The Lie poses some interesting and contemplative questions and I think that's something that's going to really stick with viewers. What would you do if you thought your kid was a monster and how do you handle that and how do you still remain good people, but ultimately you're still trying to protect your child? There are some huge moral dilemmas in this story, and I was wondering if you found that challenging to deal with as a storyteller?
Veena Sud: I was very interested in playing into the human elements of this story and of the psychological thriller aspects as well. I'm always fascinated by what is deeply rooted in the human experience and the subtleties of that. So, not just fear and despair, but love and tenderness, and all of us who are parents, that's the most tender part of us—our children—and it’s also the most conflicting part of us, I think, and the place full of potential for guilt and blame. It's a fragile thing being a parent and bringing a life into the world and guiding that life and then blaming oneself for every mistake that's made along the way relentlessly.
And Peter and Mireille both brought that to the characters. This is something we talked about at great length, is guilt. How have we failed our children? How do they fail Kayla? What would you do to try to make up for your perceived disappointment of your child, if not outright abandonment, which is something that the character of Jay is grappling with mightily throughout this film, is all the ways that he's fallen down on the job for his child and his family. And the arc of the character is a man who is a child who becomes a man. As monstrous as he is by the end, there is nothing that will derail him from protecting his child.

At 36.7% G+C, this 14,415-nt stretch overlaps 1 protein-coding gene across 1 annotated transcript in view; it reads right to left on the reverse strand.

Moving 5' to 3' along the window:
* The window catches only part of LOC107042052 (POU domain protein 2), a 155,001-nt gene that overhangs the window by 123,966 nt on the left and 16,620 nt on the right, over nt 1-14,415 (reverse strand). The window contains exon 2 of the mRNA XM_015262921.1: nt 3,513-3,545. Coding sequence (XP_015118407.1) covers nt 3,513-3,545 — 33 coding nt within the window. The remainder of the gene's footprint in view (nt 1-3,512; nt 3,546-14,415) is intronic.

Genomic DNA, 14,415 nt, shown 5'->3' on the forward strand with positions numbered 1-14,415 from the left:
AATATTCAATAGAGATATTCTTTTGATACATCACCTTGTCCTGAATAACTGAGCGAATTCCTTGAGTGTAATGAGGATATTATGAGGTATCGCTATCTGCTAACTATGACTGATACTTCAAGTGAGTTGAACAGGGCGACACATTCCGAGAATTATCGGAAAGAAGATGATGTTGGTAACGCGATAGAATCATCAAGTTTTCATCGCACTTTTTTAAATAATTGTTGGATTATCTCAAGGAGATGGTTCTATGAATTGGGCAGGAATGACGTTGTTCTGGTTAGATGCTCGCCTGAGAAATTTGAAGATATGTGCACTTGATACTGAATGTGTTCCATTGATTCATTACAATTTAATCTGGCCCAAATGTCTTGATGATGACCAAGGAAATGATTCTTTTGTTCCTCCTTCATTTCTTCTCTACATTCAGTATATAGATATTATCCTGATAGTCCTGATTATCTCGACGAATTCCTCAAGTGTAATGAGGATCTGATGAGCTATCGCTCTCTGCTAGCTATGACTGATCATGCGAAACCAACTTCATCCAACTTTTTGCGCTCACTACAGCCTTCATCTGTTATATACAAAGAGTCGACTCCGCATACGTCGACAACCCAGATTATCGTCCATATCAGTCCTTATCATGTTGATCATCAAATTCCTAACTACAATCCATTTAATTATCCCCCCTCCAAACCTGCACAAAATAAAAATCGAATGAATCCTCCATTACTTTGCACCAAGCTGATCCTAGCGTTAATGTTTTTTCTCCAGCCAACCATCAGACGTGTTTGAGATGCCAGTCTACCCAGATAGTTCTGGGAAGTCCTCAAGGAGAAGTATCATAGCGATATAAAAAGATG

So that in and of itself has other implications given the racial context of the story and other consequences for this family, but working with Peter, who is such an honest person, he kicks every tire, he makes sure there were no false notes in the writing. It was wonderful to work with an actor who challenged me smartly, because Peter is very smart and very seasoned. He knows what he's doing, and his performance is extraordinary. He loves his children. That was the one thing that Mireille and Peter and I talked about so much is how vulnerable this love makes a human being.
I know we're getting close on time, but I wanted to talk about Rebecca's house. There's the brutality and the bluntness of what kicks off this story and is the catalyst, and yet most of the film happens at Rebecca's home, which is very clean and very orderly. It's such a really interesting visual juxtaposition to what's going on in these people's lives, the messiness of everything in the things that they're dealing with.
Veena Sud: That was the whole visual theme of The Lie—the conflict between what seems to be a beautiful bucolic suburban world and a beautiful white house with no garbage anywhere, and the horror that lies beneath. The truth that no one's talking about. We start off in the woods, where it looks like we're in a Christmas card, and there's a dead girl's body on the banks of a river. So those two, the sweet and the sour, are always interesting to me. I always love putting something where it doesn't belong. So to take a home like Rebecca's, which is so pristine and clean lines and perfectly painted white walls, it's almost as though no one lives there, and to put three people who are losing their minds in a house made out of glass where everyone can look in, is drama to me.